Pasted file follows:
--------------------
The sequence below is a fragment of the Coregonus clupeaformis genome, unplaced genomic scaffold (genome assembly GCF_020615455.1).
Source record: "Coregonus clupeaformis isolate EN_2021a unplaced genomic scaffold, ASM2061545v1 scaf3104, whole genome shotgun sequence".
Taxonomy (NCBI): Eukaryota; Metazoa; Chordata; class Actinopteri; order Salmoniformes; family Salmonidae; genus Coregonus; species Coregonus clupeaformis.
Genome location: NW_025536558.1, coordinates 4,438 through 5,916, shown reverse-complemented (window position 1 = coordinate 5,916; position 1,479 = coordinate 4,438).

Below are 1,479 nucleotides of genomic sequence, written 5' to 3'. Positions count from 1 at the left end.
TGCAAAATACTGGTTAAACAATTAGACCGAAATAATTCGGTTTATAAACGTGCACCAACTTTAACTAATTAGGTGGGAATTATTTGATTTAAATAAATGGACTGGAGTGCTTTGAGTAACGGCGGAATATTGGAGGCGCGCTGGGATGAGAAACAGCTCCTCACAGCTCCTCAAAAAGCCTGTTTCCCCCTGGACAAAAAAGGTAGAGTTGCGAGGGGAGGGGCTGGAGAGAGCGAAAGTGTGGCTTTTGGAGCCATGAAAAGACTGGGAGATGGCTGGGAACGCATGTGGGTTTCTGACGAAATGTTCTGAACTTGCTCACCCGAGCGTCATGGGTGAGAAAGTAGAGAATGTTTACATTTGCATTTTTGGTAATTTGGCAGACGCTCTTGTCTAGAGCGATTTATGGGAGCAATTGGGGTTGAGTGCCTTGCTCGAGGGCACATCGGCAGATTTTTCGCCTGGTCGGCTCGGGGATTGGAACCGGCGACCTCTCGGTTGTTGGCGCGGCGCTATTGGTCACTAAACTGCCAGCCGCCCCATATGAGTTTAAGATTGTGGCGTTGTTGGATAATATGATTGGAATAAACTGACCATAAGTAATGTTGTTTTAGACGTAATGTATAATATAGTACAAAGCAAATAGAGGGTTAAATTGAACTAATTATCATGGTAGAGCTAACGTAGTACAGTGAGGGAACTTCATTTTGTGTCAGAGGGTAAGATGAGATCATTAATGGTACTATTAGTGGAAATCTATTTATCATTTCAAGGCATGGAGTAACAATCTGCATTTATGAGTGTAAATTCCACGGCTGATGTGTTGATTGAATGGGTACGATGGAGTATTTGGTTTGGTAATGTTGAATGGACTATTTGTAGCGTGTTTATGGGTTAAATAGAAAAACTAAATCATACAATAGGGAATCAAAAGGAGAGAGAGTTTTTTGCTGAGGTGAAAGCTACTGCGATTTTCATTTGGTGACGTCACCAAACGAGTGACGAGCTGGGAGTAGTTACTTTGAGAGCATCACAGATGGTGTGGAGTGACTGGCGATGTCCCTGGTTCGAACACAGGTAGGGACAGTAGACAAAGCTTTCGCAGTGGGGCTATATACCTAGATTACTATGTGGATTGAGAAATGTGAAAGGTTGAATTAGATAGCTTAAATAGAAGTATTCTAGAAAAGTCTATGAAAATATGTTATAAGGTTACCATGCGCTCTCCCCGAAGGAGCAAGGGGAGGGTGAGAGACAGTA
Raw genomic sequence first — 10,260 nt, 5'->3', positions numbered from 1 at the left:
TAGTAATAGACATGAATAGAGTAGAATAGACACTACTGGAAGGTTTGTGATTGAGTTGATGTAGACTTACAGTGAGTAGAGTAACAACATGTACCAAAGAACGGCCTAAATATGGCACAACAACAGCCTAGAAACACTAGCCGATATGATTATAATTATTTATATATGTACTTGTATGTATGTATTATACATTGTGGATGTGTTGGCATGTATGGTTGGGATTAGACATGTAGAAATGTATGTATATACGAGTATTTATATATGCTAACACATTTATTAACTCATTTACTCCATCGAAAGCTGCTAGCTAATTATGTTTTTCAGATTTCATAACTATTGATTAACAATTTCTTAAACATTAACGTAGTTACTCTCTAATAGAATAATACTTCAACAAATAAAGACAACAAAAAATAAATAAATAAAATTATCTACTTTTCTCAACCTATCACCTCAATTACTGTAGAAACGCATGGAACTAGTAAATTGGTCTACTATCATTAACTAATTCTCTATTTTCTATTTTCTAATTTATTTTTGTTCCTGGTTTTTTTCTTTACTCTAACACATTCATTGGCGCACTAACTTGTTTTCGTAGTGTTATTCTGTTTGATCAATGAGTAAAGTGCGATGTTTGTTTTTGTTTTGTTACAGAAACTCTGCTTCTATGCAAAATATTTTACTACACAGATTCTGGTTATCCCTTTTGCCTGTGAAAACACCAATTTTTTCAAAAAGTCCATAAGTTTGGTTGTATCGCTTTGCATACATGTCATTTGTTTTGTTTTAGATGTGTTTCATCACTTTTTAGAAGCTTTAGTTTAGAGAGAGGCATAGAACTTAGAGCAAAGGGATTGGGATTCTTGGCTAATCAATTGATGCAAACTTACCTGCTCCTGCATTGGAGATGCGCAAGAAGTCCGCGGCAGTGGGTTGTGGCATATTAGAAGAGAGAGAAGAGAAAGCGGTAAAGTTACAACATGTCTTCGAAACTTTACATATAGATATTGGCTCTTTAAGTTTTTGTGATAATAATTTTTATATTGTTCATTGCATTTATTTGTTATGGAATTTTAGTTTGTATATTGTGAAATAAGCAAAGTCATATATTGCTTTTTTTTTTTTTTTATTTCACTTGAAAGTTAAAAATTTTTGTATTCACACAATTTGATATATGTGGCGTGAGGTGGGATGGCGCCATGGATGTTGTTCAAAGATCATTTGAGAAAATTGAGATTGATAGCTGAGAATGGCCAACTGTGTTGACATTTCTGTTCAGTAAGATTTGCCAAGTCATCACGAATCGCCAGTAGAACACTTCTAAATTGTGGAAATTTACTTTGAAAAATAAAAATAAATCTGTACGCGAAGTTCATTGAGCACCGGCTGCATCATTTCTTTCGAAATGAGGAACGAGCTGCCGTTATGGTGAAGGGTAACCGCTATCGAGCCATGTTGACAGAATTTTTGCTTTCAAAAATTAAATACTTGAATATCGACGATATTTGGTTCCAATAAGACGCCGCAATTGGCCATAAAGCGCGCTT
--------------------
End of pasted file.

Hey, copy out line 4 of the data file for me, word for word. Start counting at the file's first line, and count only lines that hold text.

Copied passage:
Genome location: NW_025536558.1, coordinates 4,438 through 5,916, shown reverse-complemented (window position 1 = coordinate 5,916; position 1,479 = coordinate 4,438).